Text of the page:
In Game of Games, Wii Outshoots PlayStation, NYT, 18.5.2007,





The rise of the machines


Friday May 4, 2007
Eric Clark


From a marketing viewpoint, the birth of Transformers toys in 1984 was an orchestrated act of genius. It not only launched one of the most successful playthings ever, it propelled a massive change in toy selling. Today, marketing rules; toys and the entertainment industry have become two sides of the same coin. The groundwork of all that was laid with the birth of Transformers.

Hasbro, now the world's second biggest toy company, had licensed Diacron, a puzzle toy with cars and planes that transformed into robots, from the Japanese company Takara. The Japanese had tried to sell it on the American market for a year. When it failed, they handed licensing rights to legendary toy man Henry Orenstein, who took the toy to Hasbro.

Convinced it could still be a success, Stephen Hassenfeld, Hasbro's CEO, the man regarded by many as the architect of the modern toy industry, had made the decision to market the toy instinctively. Now Hasbro had to make it work. Just how was thrashed out in an after-hours car ride between Hasbro's Rhode Island headquarters and New York City: the toy company's marketing chief and the three heads of Hasbro's ad agency Griffin Bacal brainstormed for three and a quarter hours.

One after another, decisions emerged. The toys would no longer be three-dimensional puzzles but characters in a story, with cars (the Autobots) being the good guys, and planes (the Decepticons) the bad guys. Joe Bacal came up with the name Transformers against initial opposition from the others. A back-story was created: Transformers had all come from Cybertron, a distant planet, where civil war raged between giant alien robots, under siege and desperate for fuel supplies.

By the time they reached New York, Diacron was no longer a stand-alone puzzle. As Transformers, it had broken away from its role of toy as object. The play pattern was spelled out. So too was the inducement to keep buying Transformers merchandise - playtime now would need lots of characters and props.

The remaining problem was how to sell such a fantasy toy effectively on television - the use of animation in advertising in the US at that time was strictly controlled. The Griffin Bacal agency had the answer. They made Transformers the subject of a comic book, and then advertised that instead to create awareness of the Transformers brand: there were no guidelines for commercials for comic books, because comic books never advertised on television. Griffin Bacal's ingenuity drove a coach and horses through the rules. Now the commercials could include all the animation they wished.

There was one more ingredient. Over a decade before, the Federal Communications Commission had cracked down on attempts by toy companies to introduce toy-led programmes. But now, under the Reagan administration, that changed. Transformers was free to become a "programme-length commercial".

A watershed had been crossed. The old idea of basing toys on characters in books or movies or programmes was turned upside down. Now the toy came first. The borders between programme and product became forever blurred, and in 1984 the Transformers TV series was launched.

Transformers sold $100m worth of toys in its first year - the most successful toy introduction in history at that point. Despite ups and downs since, constant marketing-led initiatives - new TV series spinning off new toys - have ensured it has never been out of production, a triumph in a business where a successful toy is one that lasts more than a year.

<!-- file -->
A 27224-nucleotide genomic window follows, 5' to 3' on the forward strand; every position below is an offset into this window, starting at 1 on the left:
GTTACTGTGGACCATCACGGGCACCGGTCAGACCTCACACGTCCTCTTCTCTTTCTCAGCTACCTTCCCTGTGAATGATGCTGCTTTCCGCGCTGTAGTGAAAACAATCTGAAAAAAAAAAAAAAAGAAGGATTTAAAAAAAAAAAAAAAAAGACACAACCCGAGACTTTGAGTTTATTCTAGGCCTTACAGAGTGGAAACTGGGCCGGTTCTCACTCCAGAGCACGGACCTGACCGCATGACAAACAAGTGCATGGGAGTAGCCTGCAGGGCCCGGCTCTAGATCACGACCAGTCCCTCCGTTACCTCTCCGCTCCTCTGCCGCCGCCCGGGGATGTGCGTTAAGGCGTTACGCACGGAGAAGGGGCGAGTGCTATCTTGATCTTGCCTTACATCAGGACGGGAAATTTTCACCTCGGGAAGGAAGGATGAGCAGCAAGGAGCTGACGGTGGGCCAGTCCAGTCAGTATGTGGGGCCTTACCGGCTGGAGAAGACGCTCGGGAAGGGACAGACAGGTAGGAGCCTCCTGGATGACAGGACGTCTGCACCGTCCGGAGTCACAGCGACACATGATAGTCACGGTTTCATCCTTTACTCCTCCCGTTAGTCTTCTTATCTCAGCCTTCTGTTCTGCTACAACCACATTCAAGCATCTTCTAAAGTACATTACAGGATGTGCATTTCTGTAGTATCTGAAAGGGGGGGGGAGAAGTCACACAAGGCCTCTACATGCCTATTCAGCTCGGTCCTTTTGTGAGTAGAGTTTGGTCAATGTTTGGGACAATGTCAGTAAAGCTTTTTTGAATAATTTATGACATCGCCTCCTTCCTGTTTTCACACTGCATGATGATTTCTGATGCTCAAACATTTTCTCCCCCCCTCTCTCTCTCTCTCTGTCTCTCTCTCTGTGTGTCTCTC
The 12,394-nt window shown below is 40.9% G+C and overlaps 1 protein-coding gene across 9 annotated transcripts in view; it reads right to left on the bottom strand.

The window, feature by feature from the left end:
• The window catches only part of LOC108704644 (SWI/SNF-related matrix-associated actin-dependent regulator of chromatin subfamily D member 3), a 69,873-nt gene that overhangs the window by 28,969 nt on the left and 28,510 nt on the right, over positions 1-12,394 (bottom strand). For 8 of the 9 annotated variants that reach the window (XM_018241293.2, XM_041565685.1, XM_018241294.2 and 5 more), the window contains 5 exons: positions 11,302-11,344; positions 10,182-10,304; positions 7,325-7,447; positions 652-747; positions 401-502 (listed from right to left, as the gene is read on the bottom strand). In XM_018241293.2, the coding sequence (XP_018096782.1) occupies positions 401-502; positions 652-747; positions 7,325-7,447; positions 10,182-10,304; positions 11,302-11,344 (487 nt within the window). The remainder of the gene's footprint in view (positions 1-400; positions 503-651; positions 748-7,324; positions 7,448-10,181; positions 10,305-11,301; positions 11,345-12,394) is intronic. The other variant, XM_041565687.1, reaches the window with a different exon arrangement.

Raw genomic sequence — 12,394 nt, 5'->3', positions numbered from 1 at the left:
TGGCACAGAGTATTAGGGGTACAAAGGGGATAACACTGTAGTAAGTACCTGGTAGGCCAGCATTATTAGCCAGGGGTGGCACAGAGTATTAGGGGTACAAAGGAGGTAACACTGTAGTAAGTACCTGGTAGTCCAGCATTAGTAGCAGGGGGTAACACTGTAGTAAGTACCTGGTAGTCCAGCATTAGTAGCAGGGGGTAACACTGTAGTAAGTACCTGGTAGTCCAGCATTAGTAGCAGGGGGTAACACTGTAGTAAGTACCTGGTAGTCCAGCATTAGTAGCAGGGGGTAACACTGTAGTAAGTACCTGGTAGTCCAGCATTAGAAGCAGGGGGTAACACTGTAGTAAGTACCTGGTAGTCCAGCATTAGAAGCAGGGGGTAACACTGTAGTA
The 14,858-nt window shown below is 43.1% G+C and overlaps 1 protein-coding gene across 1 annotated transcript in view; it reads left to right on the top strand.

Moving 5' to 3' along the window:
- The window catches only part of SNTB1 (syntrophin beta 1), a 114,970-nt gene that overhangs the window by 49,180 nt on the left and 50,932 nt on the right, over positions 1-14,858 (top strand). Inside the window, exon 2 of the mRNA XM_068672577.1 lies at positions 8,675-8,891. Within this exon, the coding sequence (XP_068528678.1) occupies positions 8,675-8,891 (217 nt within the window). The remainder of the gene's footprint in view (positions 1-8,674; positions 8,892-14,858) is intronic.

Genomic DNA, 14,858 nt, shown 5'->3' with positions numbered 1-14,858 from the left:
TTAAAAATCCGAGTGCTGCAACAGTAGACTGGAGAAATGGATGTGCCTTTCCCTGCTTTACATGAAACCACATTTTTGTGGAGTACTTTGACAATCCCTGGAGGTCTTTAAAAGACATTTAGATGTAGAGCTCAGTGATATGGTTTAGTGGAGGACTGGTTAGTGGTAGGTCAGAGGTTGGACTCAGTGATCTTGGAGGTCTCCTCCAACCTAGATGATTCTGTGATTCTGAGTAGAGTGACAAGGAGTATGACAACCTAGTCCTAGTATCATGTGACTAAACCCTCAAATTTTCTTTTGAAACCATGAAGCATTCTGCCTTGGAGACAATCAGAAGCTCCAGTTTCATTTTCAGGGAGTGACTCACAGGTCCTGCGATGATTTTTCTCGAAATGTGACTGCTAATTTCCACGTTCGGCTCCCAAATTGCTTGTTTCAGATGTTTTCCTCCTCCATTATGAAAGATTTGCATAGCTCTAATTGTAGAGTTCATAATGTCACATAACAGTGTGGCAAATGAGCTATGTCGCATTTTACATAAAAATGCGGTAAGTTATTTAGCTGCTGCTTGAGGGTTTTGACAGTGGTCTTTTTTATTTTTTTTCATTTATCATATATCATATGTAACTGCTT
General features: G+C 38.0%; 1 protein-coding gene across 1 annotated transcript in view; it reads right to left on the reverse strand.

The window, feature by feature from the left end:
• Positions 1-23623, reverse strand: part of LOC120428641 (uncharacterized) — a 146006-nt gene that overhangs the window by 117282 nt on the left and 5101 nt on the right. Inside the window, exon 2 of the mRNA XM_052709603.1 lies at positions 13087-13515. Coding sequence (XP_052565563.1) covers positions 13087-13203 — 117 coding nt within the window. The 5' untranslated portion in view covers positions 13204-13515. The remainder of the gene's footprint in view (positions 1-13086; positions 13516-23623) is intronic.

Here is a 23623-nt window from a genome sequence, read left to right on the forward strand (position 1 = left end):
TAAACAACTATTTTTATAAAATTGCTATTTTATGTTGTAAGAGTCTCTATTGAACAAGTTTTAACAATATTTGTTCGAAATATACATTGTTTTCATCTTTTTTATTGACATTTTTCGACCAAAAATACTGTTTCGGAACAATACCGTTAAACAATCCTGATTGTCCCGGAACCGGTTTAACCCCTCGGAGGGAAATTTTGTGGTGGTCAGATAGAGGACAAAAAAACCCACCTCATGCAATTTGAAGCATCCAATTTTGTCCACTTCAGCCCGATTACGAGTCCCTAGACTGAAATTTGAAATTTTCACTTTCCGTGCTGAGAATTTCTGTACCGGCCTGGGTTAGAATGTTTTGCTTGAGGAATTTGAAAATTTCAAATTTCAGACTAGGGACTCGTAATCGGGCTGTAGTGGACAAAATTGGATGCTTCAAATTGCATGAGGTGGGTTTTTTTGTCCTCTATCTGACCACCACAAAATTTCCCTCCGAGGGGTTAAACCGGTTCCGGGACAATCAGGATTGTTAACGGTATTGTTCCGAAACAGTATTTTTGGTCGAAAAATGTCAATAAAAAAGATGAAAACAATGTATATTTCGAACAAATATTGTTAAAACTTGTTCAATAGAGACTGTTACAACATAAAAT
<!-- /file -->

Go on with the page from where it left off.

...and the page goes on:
· The Real Toy Story:

Inside the Ruthless Battle for Britain's Youngest Consumers

by Eric Clark is published by Black Swan, £8.99

    The rise of the machines, G, 4.5.2007,






New Toys Read Brain Waves


April 30, 2007
Filed at 7:48 a.m. ET
The New York Times


SAN JOSE, Calif. (AP) -- A convincing twin of Darth Vader stalks the beige cubicles of a Silicon Valley office, complete with ominous black mask, cape and light saber. But this is no chintzy Halloween costume. It's a prototype, years in the making, of a toy that incorporates brain wave-reading technology.

Behind the mask is a sensor that touches the user's forehead and reads the brain's electrical signals, then sends them to a wireless receiver inside the saber, which lights up when the user is concentrating. The player maintains focus by channeling thoughts on any fixed mental image, or thinking specifically about keeping the light sword on. When the mind wanders, the wand goes dark.

Engineers at NeuroSky Inc. have big plans for brain wave-reading toys and video games. They say the simple Darth Vader game -- a relatively crude biofeedback device cloaked in gimmicky garb -- portends the coming of more sophisticated devices that could revolutionize the way people play.

Technology from NeuroSky and other startups could make video games more mentally stimulating and realistic. It could even enable players to control video game characters or avatars in virtual worlds with nothing but their thoughts.

Adding biofeedback to ''Tiger Woods PGA Tour,'' for instance, could mean that only those players who muster Zen-like concentration could nail a put. In the popular action game ''Grand Theft Auto,'' players who become nervous or frightened would have worse aim than those who remain relaxed and focused.

NeuroSky's prototype measures a person's baseline brain-wave activity, including signals that relate to concentration, relaxation and anxiety. The technology ranks performance in each category on a scale of 1 to 100, and the numbers change as a person thinks about relaxing images, focuses intently, or gets kicked, interrupted or otherwise distracted.